By David McFaddin and Thomas G. Floyd
Kentuckians are witnessing a transition in education as students, teachers and parents become increasingly more dependent on technology. Nearly everyone owns a wireless device and they rely on the convenience and advantages that high-speed Internet provides.
A student now has expansive global resources in the palm of their hand. In November, U.S. Secretary of Education Dr. Arne Duncan discussed how printed textbooks are becoming obsolete while digital platforms and curriculum soar, providing students with a new, more interactive way of learning. Distance learning expands not only to higher education, but allows school districts to help students work at their own pace and in their own environment. It also provides youth in rural areas access to more classes, teachers and resources.
The benefits of technology in our schools are countless and invaluable, but to give our youth every advantage possible, it is vital that students have access the best services, knowledge and resources available. In 2011, the U.S. Census Bureau reported that only 36 percent of eight-graders read at or above proficient levels, and only 31 percent perform at or above proficient levels in math. This is unacceptable and we must ensure that Kentucky education does not fall behind neighboring states.
To do that, Kentucky must act quickly and lay a foundation that will provide students with access to wireless tablets and devices along with the high-speed broadband necessary for these tools. Part of this foundation includes removing roadblocks that deter investment in new wireless infrastructure. This involves the modernizing of Kentucky’s communications laws – many of which were enacted long before the transition to wireless networks. Current laws focus on telecom providers investing in the old copper network instead of in the infrastructure that consumers and businesses rely on in the new economy. Kentucky students are missing out on the innovation and opportunity that is available to students in surrounding states.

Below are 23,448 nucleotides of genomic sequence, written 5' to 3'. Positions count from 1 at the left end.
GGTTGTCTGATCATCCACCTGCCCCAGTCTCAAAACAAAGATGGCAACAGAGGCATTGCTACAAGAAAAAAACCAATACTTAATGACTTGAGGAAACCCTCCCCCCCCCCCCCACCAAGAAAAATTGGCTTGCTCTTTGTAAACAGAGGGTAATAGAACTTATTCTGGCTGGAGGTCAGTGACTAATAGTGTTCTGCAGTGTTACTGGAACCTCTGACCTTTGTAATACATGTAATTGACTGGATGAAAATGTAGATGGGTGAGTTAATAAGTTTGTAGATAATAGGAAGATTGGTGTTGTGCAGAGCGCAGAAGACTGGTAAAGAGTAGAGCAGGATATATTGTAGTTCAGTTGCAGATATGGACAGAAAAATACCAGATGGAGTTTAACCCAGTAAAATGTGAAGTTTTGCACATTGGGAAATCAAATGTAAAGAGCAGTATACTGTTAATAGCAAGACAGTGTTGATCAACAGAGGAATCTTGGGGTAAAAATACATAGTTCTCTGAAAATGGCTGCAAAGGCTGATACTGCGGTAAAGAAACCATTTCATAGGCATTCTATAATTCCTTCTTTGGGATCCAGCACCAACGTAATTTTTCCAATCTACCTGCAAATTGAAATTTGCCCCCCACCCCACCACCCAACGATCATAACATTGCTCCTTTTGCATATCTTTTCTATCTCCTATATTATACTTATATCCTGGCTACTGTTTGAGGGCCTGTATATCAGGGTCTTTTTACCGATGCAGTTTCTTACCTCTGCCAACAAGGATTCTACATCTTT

For Kentucky’s education system to progress, providers must be given every opportunity to invest in our state and build advanced communications infrastructure – not force them to allocate valuable resources to outdated technology. In order to do that, barriers must be removed to allow for innovation and investment, specifically in rural areas, by modernizing our communications laws.
Technology without strong wireless infrastructure is practically useless. Technology with robust wireless infrastructure will facilitate educational innovations, expanding opportunities for students in highly personalized ways. Let’s move Kentucky forward by ensuring we have a regulatory framework in place to encourage the right kind of infrastructure investment that will improve the educational opportunities for Kentucky’s students and grow the jobs that they will one day hold.
Thomas G. Floyd is superintendent of Madison County Schools.
David T. McFaddin is AT&T’s regional director of Kentucky external and legislative affairs.